THE family of a Bradford man described as the "backbone" of his community has paid an emotional tribute following his death.

Mohammad Riaz - popularly known as 'Lala Riaz of Bradford', 'Ray' and 'the King of Hull' - died peacefully in hospital with coronavirus symptoms last Tuesday.

His passing has left a mark on people in Bradford, Yorkshire and beyond with his daughter, Ansha Riaz, explaining how people across the world have "blessed" him with their prayers.

Mr Riaz, 66, moved from Mirpur to Manningham aged eight with his father.

He studied at Belle Vue Boys School before joining his father at a Keighley mill which made textiles.

He married the love of his life, Shaheen Akhtar, when the pair were aged just 15 and 21.

"He was in love with her, he always wanted to marry her", his daughter said.

He looked after his siblings, mother, wife and children all under one roof.

His life found a new direction when his lifelong friend handed him the keys to an empty unit in Hull in 1981.

It later became the iconic Kashmiri restaurant Ray's Place, now in the care of his relatives.

Driving from Manningham to Hull every day, he helped teenagers off the streets and gave them a purpose.

In his retirement he went on a round the world trip with his friend, Uncle Frank - from Morocco to Turkey to Greece.

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He leaves behind six children and eight grandchildren.

At least, that's the 'Ray' everyone knew. It was only in the days following his death that the family found out about his illustrious charity work around the globe.

He has helped many residents in his home town start up a business and give them the means to live.

Ansha told the Telegraph & Argus: "Our one mobile and landline is going crazy.

"He never forgot his home town. He used to do charity work that we didn't know about. He always believed as a Muslim, we're not supposed to tell anyone (about charity work).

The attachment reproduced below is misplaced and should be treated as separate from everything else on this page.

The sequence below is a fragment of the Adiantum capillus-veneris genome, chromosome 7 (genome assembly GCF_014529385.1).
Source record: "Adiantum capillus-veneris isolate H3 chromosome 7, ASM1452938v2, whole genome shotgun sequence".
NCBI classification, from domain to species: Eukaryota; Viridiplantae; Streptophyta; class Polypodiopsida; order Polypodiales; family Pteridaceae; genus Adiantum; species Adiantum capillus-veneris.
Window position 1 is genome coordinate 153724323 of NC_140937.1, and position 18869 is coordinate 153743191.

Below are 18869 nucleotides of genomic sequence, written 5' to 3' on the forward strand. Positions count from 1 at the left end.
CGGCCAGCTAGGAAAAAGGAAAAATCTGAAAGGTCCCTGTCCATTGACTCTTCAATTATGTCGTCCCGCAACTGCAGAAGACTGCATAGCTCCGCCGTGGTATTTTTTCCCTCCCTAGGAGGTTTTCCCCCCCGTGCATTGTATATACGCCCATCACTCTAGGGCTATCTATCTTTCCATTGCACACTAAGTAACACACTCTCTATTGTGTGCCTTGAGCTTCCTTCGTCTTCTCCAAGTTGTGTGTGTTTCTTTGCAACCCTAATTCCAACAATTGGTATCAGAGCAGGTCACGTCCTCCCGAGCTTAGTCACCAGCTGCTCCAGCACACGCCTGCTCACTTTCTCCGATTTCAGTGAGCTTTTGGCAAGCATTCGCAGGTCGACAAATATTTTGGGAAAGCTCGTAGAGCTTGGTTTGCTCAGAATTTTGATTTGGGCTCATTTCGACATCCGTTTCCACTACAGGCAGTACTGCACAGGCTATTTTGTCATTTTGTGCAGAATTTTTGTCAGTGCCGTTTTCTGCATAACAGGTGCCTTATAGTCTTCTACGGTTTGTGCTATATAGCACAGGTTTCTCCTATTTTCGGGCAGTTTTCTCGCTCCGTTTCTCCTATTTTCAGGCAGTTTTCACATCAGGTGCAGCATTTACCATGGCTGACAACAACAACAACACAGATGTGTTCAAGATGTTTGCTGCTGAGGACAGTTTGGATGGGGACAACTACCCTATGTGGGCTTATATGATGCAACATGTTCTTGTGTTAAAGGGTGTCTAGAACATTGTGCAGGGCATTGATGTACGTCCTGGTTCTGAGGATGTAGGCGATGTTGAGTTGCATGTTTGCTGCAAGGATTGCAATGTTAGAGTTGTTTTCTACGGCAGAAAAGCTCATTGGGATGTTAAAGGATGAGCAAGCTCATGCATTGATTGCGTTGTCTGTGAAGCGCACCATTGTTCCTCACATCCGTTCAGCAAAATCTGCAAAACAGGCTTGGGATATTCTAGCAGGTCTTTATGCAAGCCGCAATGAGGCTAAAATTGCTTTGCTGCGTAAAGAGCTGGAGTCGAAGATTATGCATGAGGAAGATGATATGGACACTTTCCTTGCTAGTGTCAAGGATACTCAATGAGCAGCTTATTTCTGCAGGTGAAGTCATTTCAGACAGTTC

"We've had calls from all over the world.

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"If somebody passes away in the Asian community we sit down for four days and on the fourth day we sit down and do a big prayer. Every family has sat down and prayed for him.

"He's going to be missed. He was the backbone of his family. He's gone very soon. He always said 'I will go in the click of a finger' and that's exactly what happened.

"We got to see him on video call twice. Around 9 o' clock, he was asking for something on the call - zamzam water (holy water from a special well in Saudi Arabia). He kept touching his chest and heart. He was touching his lips and I said 'He always does that when he wants a glass of water'."

The nurse handed over zamzam water at 1.10am in the morning and 20 minutes later he passed away.

"We were very lucky. Bless that nurse in there who made the video call for us. He went in with the full kit on. Dad used to struggle with phones", Ansha added.

Days before his death, Mr Riaz handed his daughter the money to build a well, which will now be named in his memory.

"He always wanted to be the first one to help, to be there. He always used to say to me 'We work in the community, always remember you're my daughter'. He said 'Look after my name'.

"He was very charitable, very caring", Ansha said.

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Councillor Shabir Hussain (Labour, Manningham) is just one of those in the area mourning his loss.

He first met Mr Riaz as a young child after becoming friends with his younger brother and lived "100 metres apart" from one another.

Mr Riaz would take the pair out for a ride in his car.

Councillor Hussain, who was fighting off tears, said: "I knew his dad, his brothers, I knew everybody. I've met a lot of people in my time and he was very special.

"He was always teaching, like a mentor. A wonderful man, really gifted with those special words.

"I couldn't believe it when I heard."

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While Azad Rashid, Lala's restaurant owner and son of the man who passed over the keys to Ray's Place, said he can only be described as a "great guy".

Asad said: "My father saw that quality. Mohammad was my father's friend's son. He said 'Here's the keys'."

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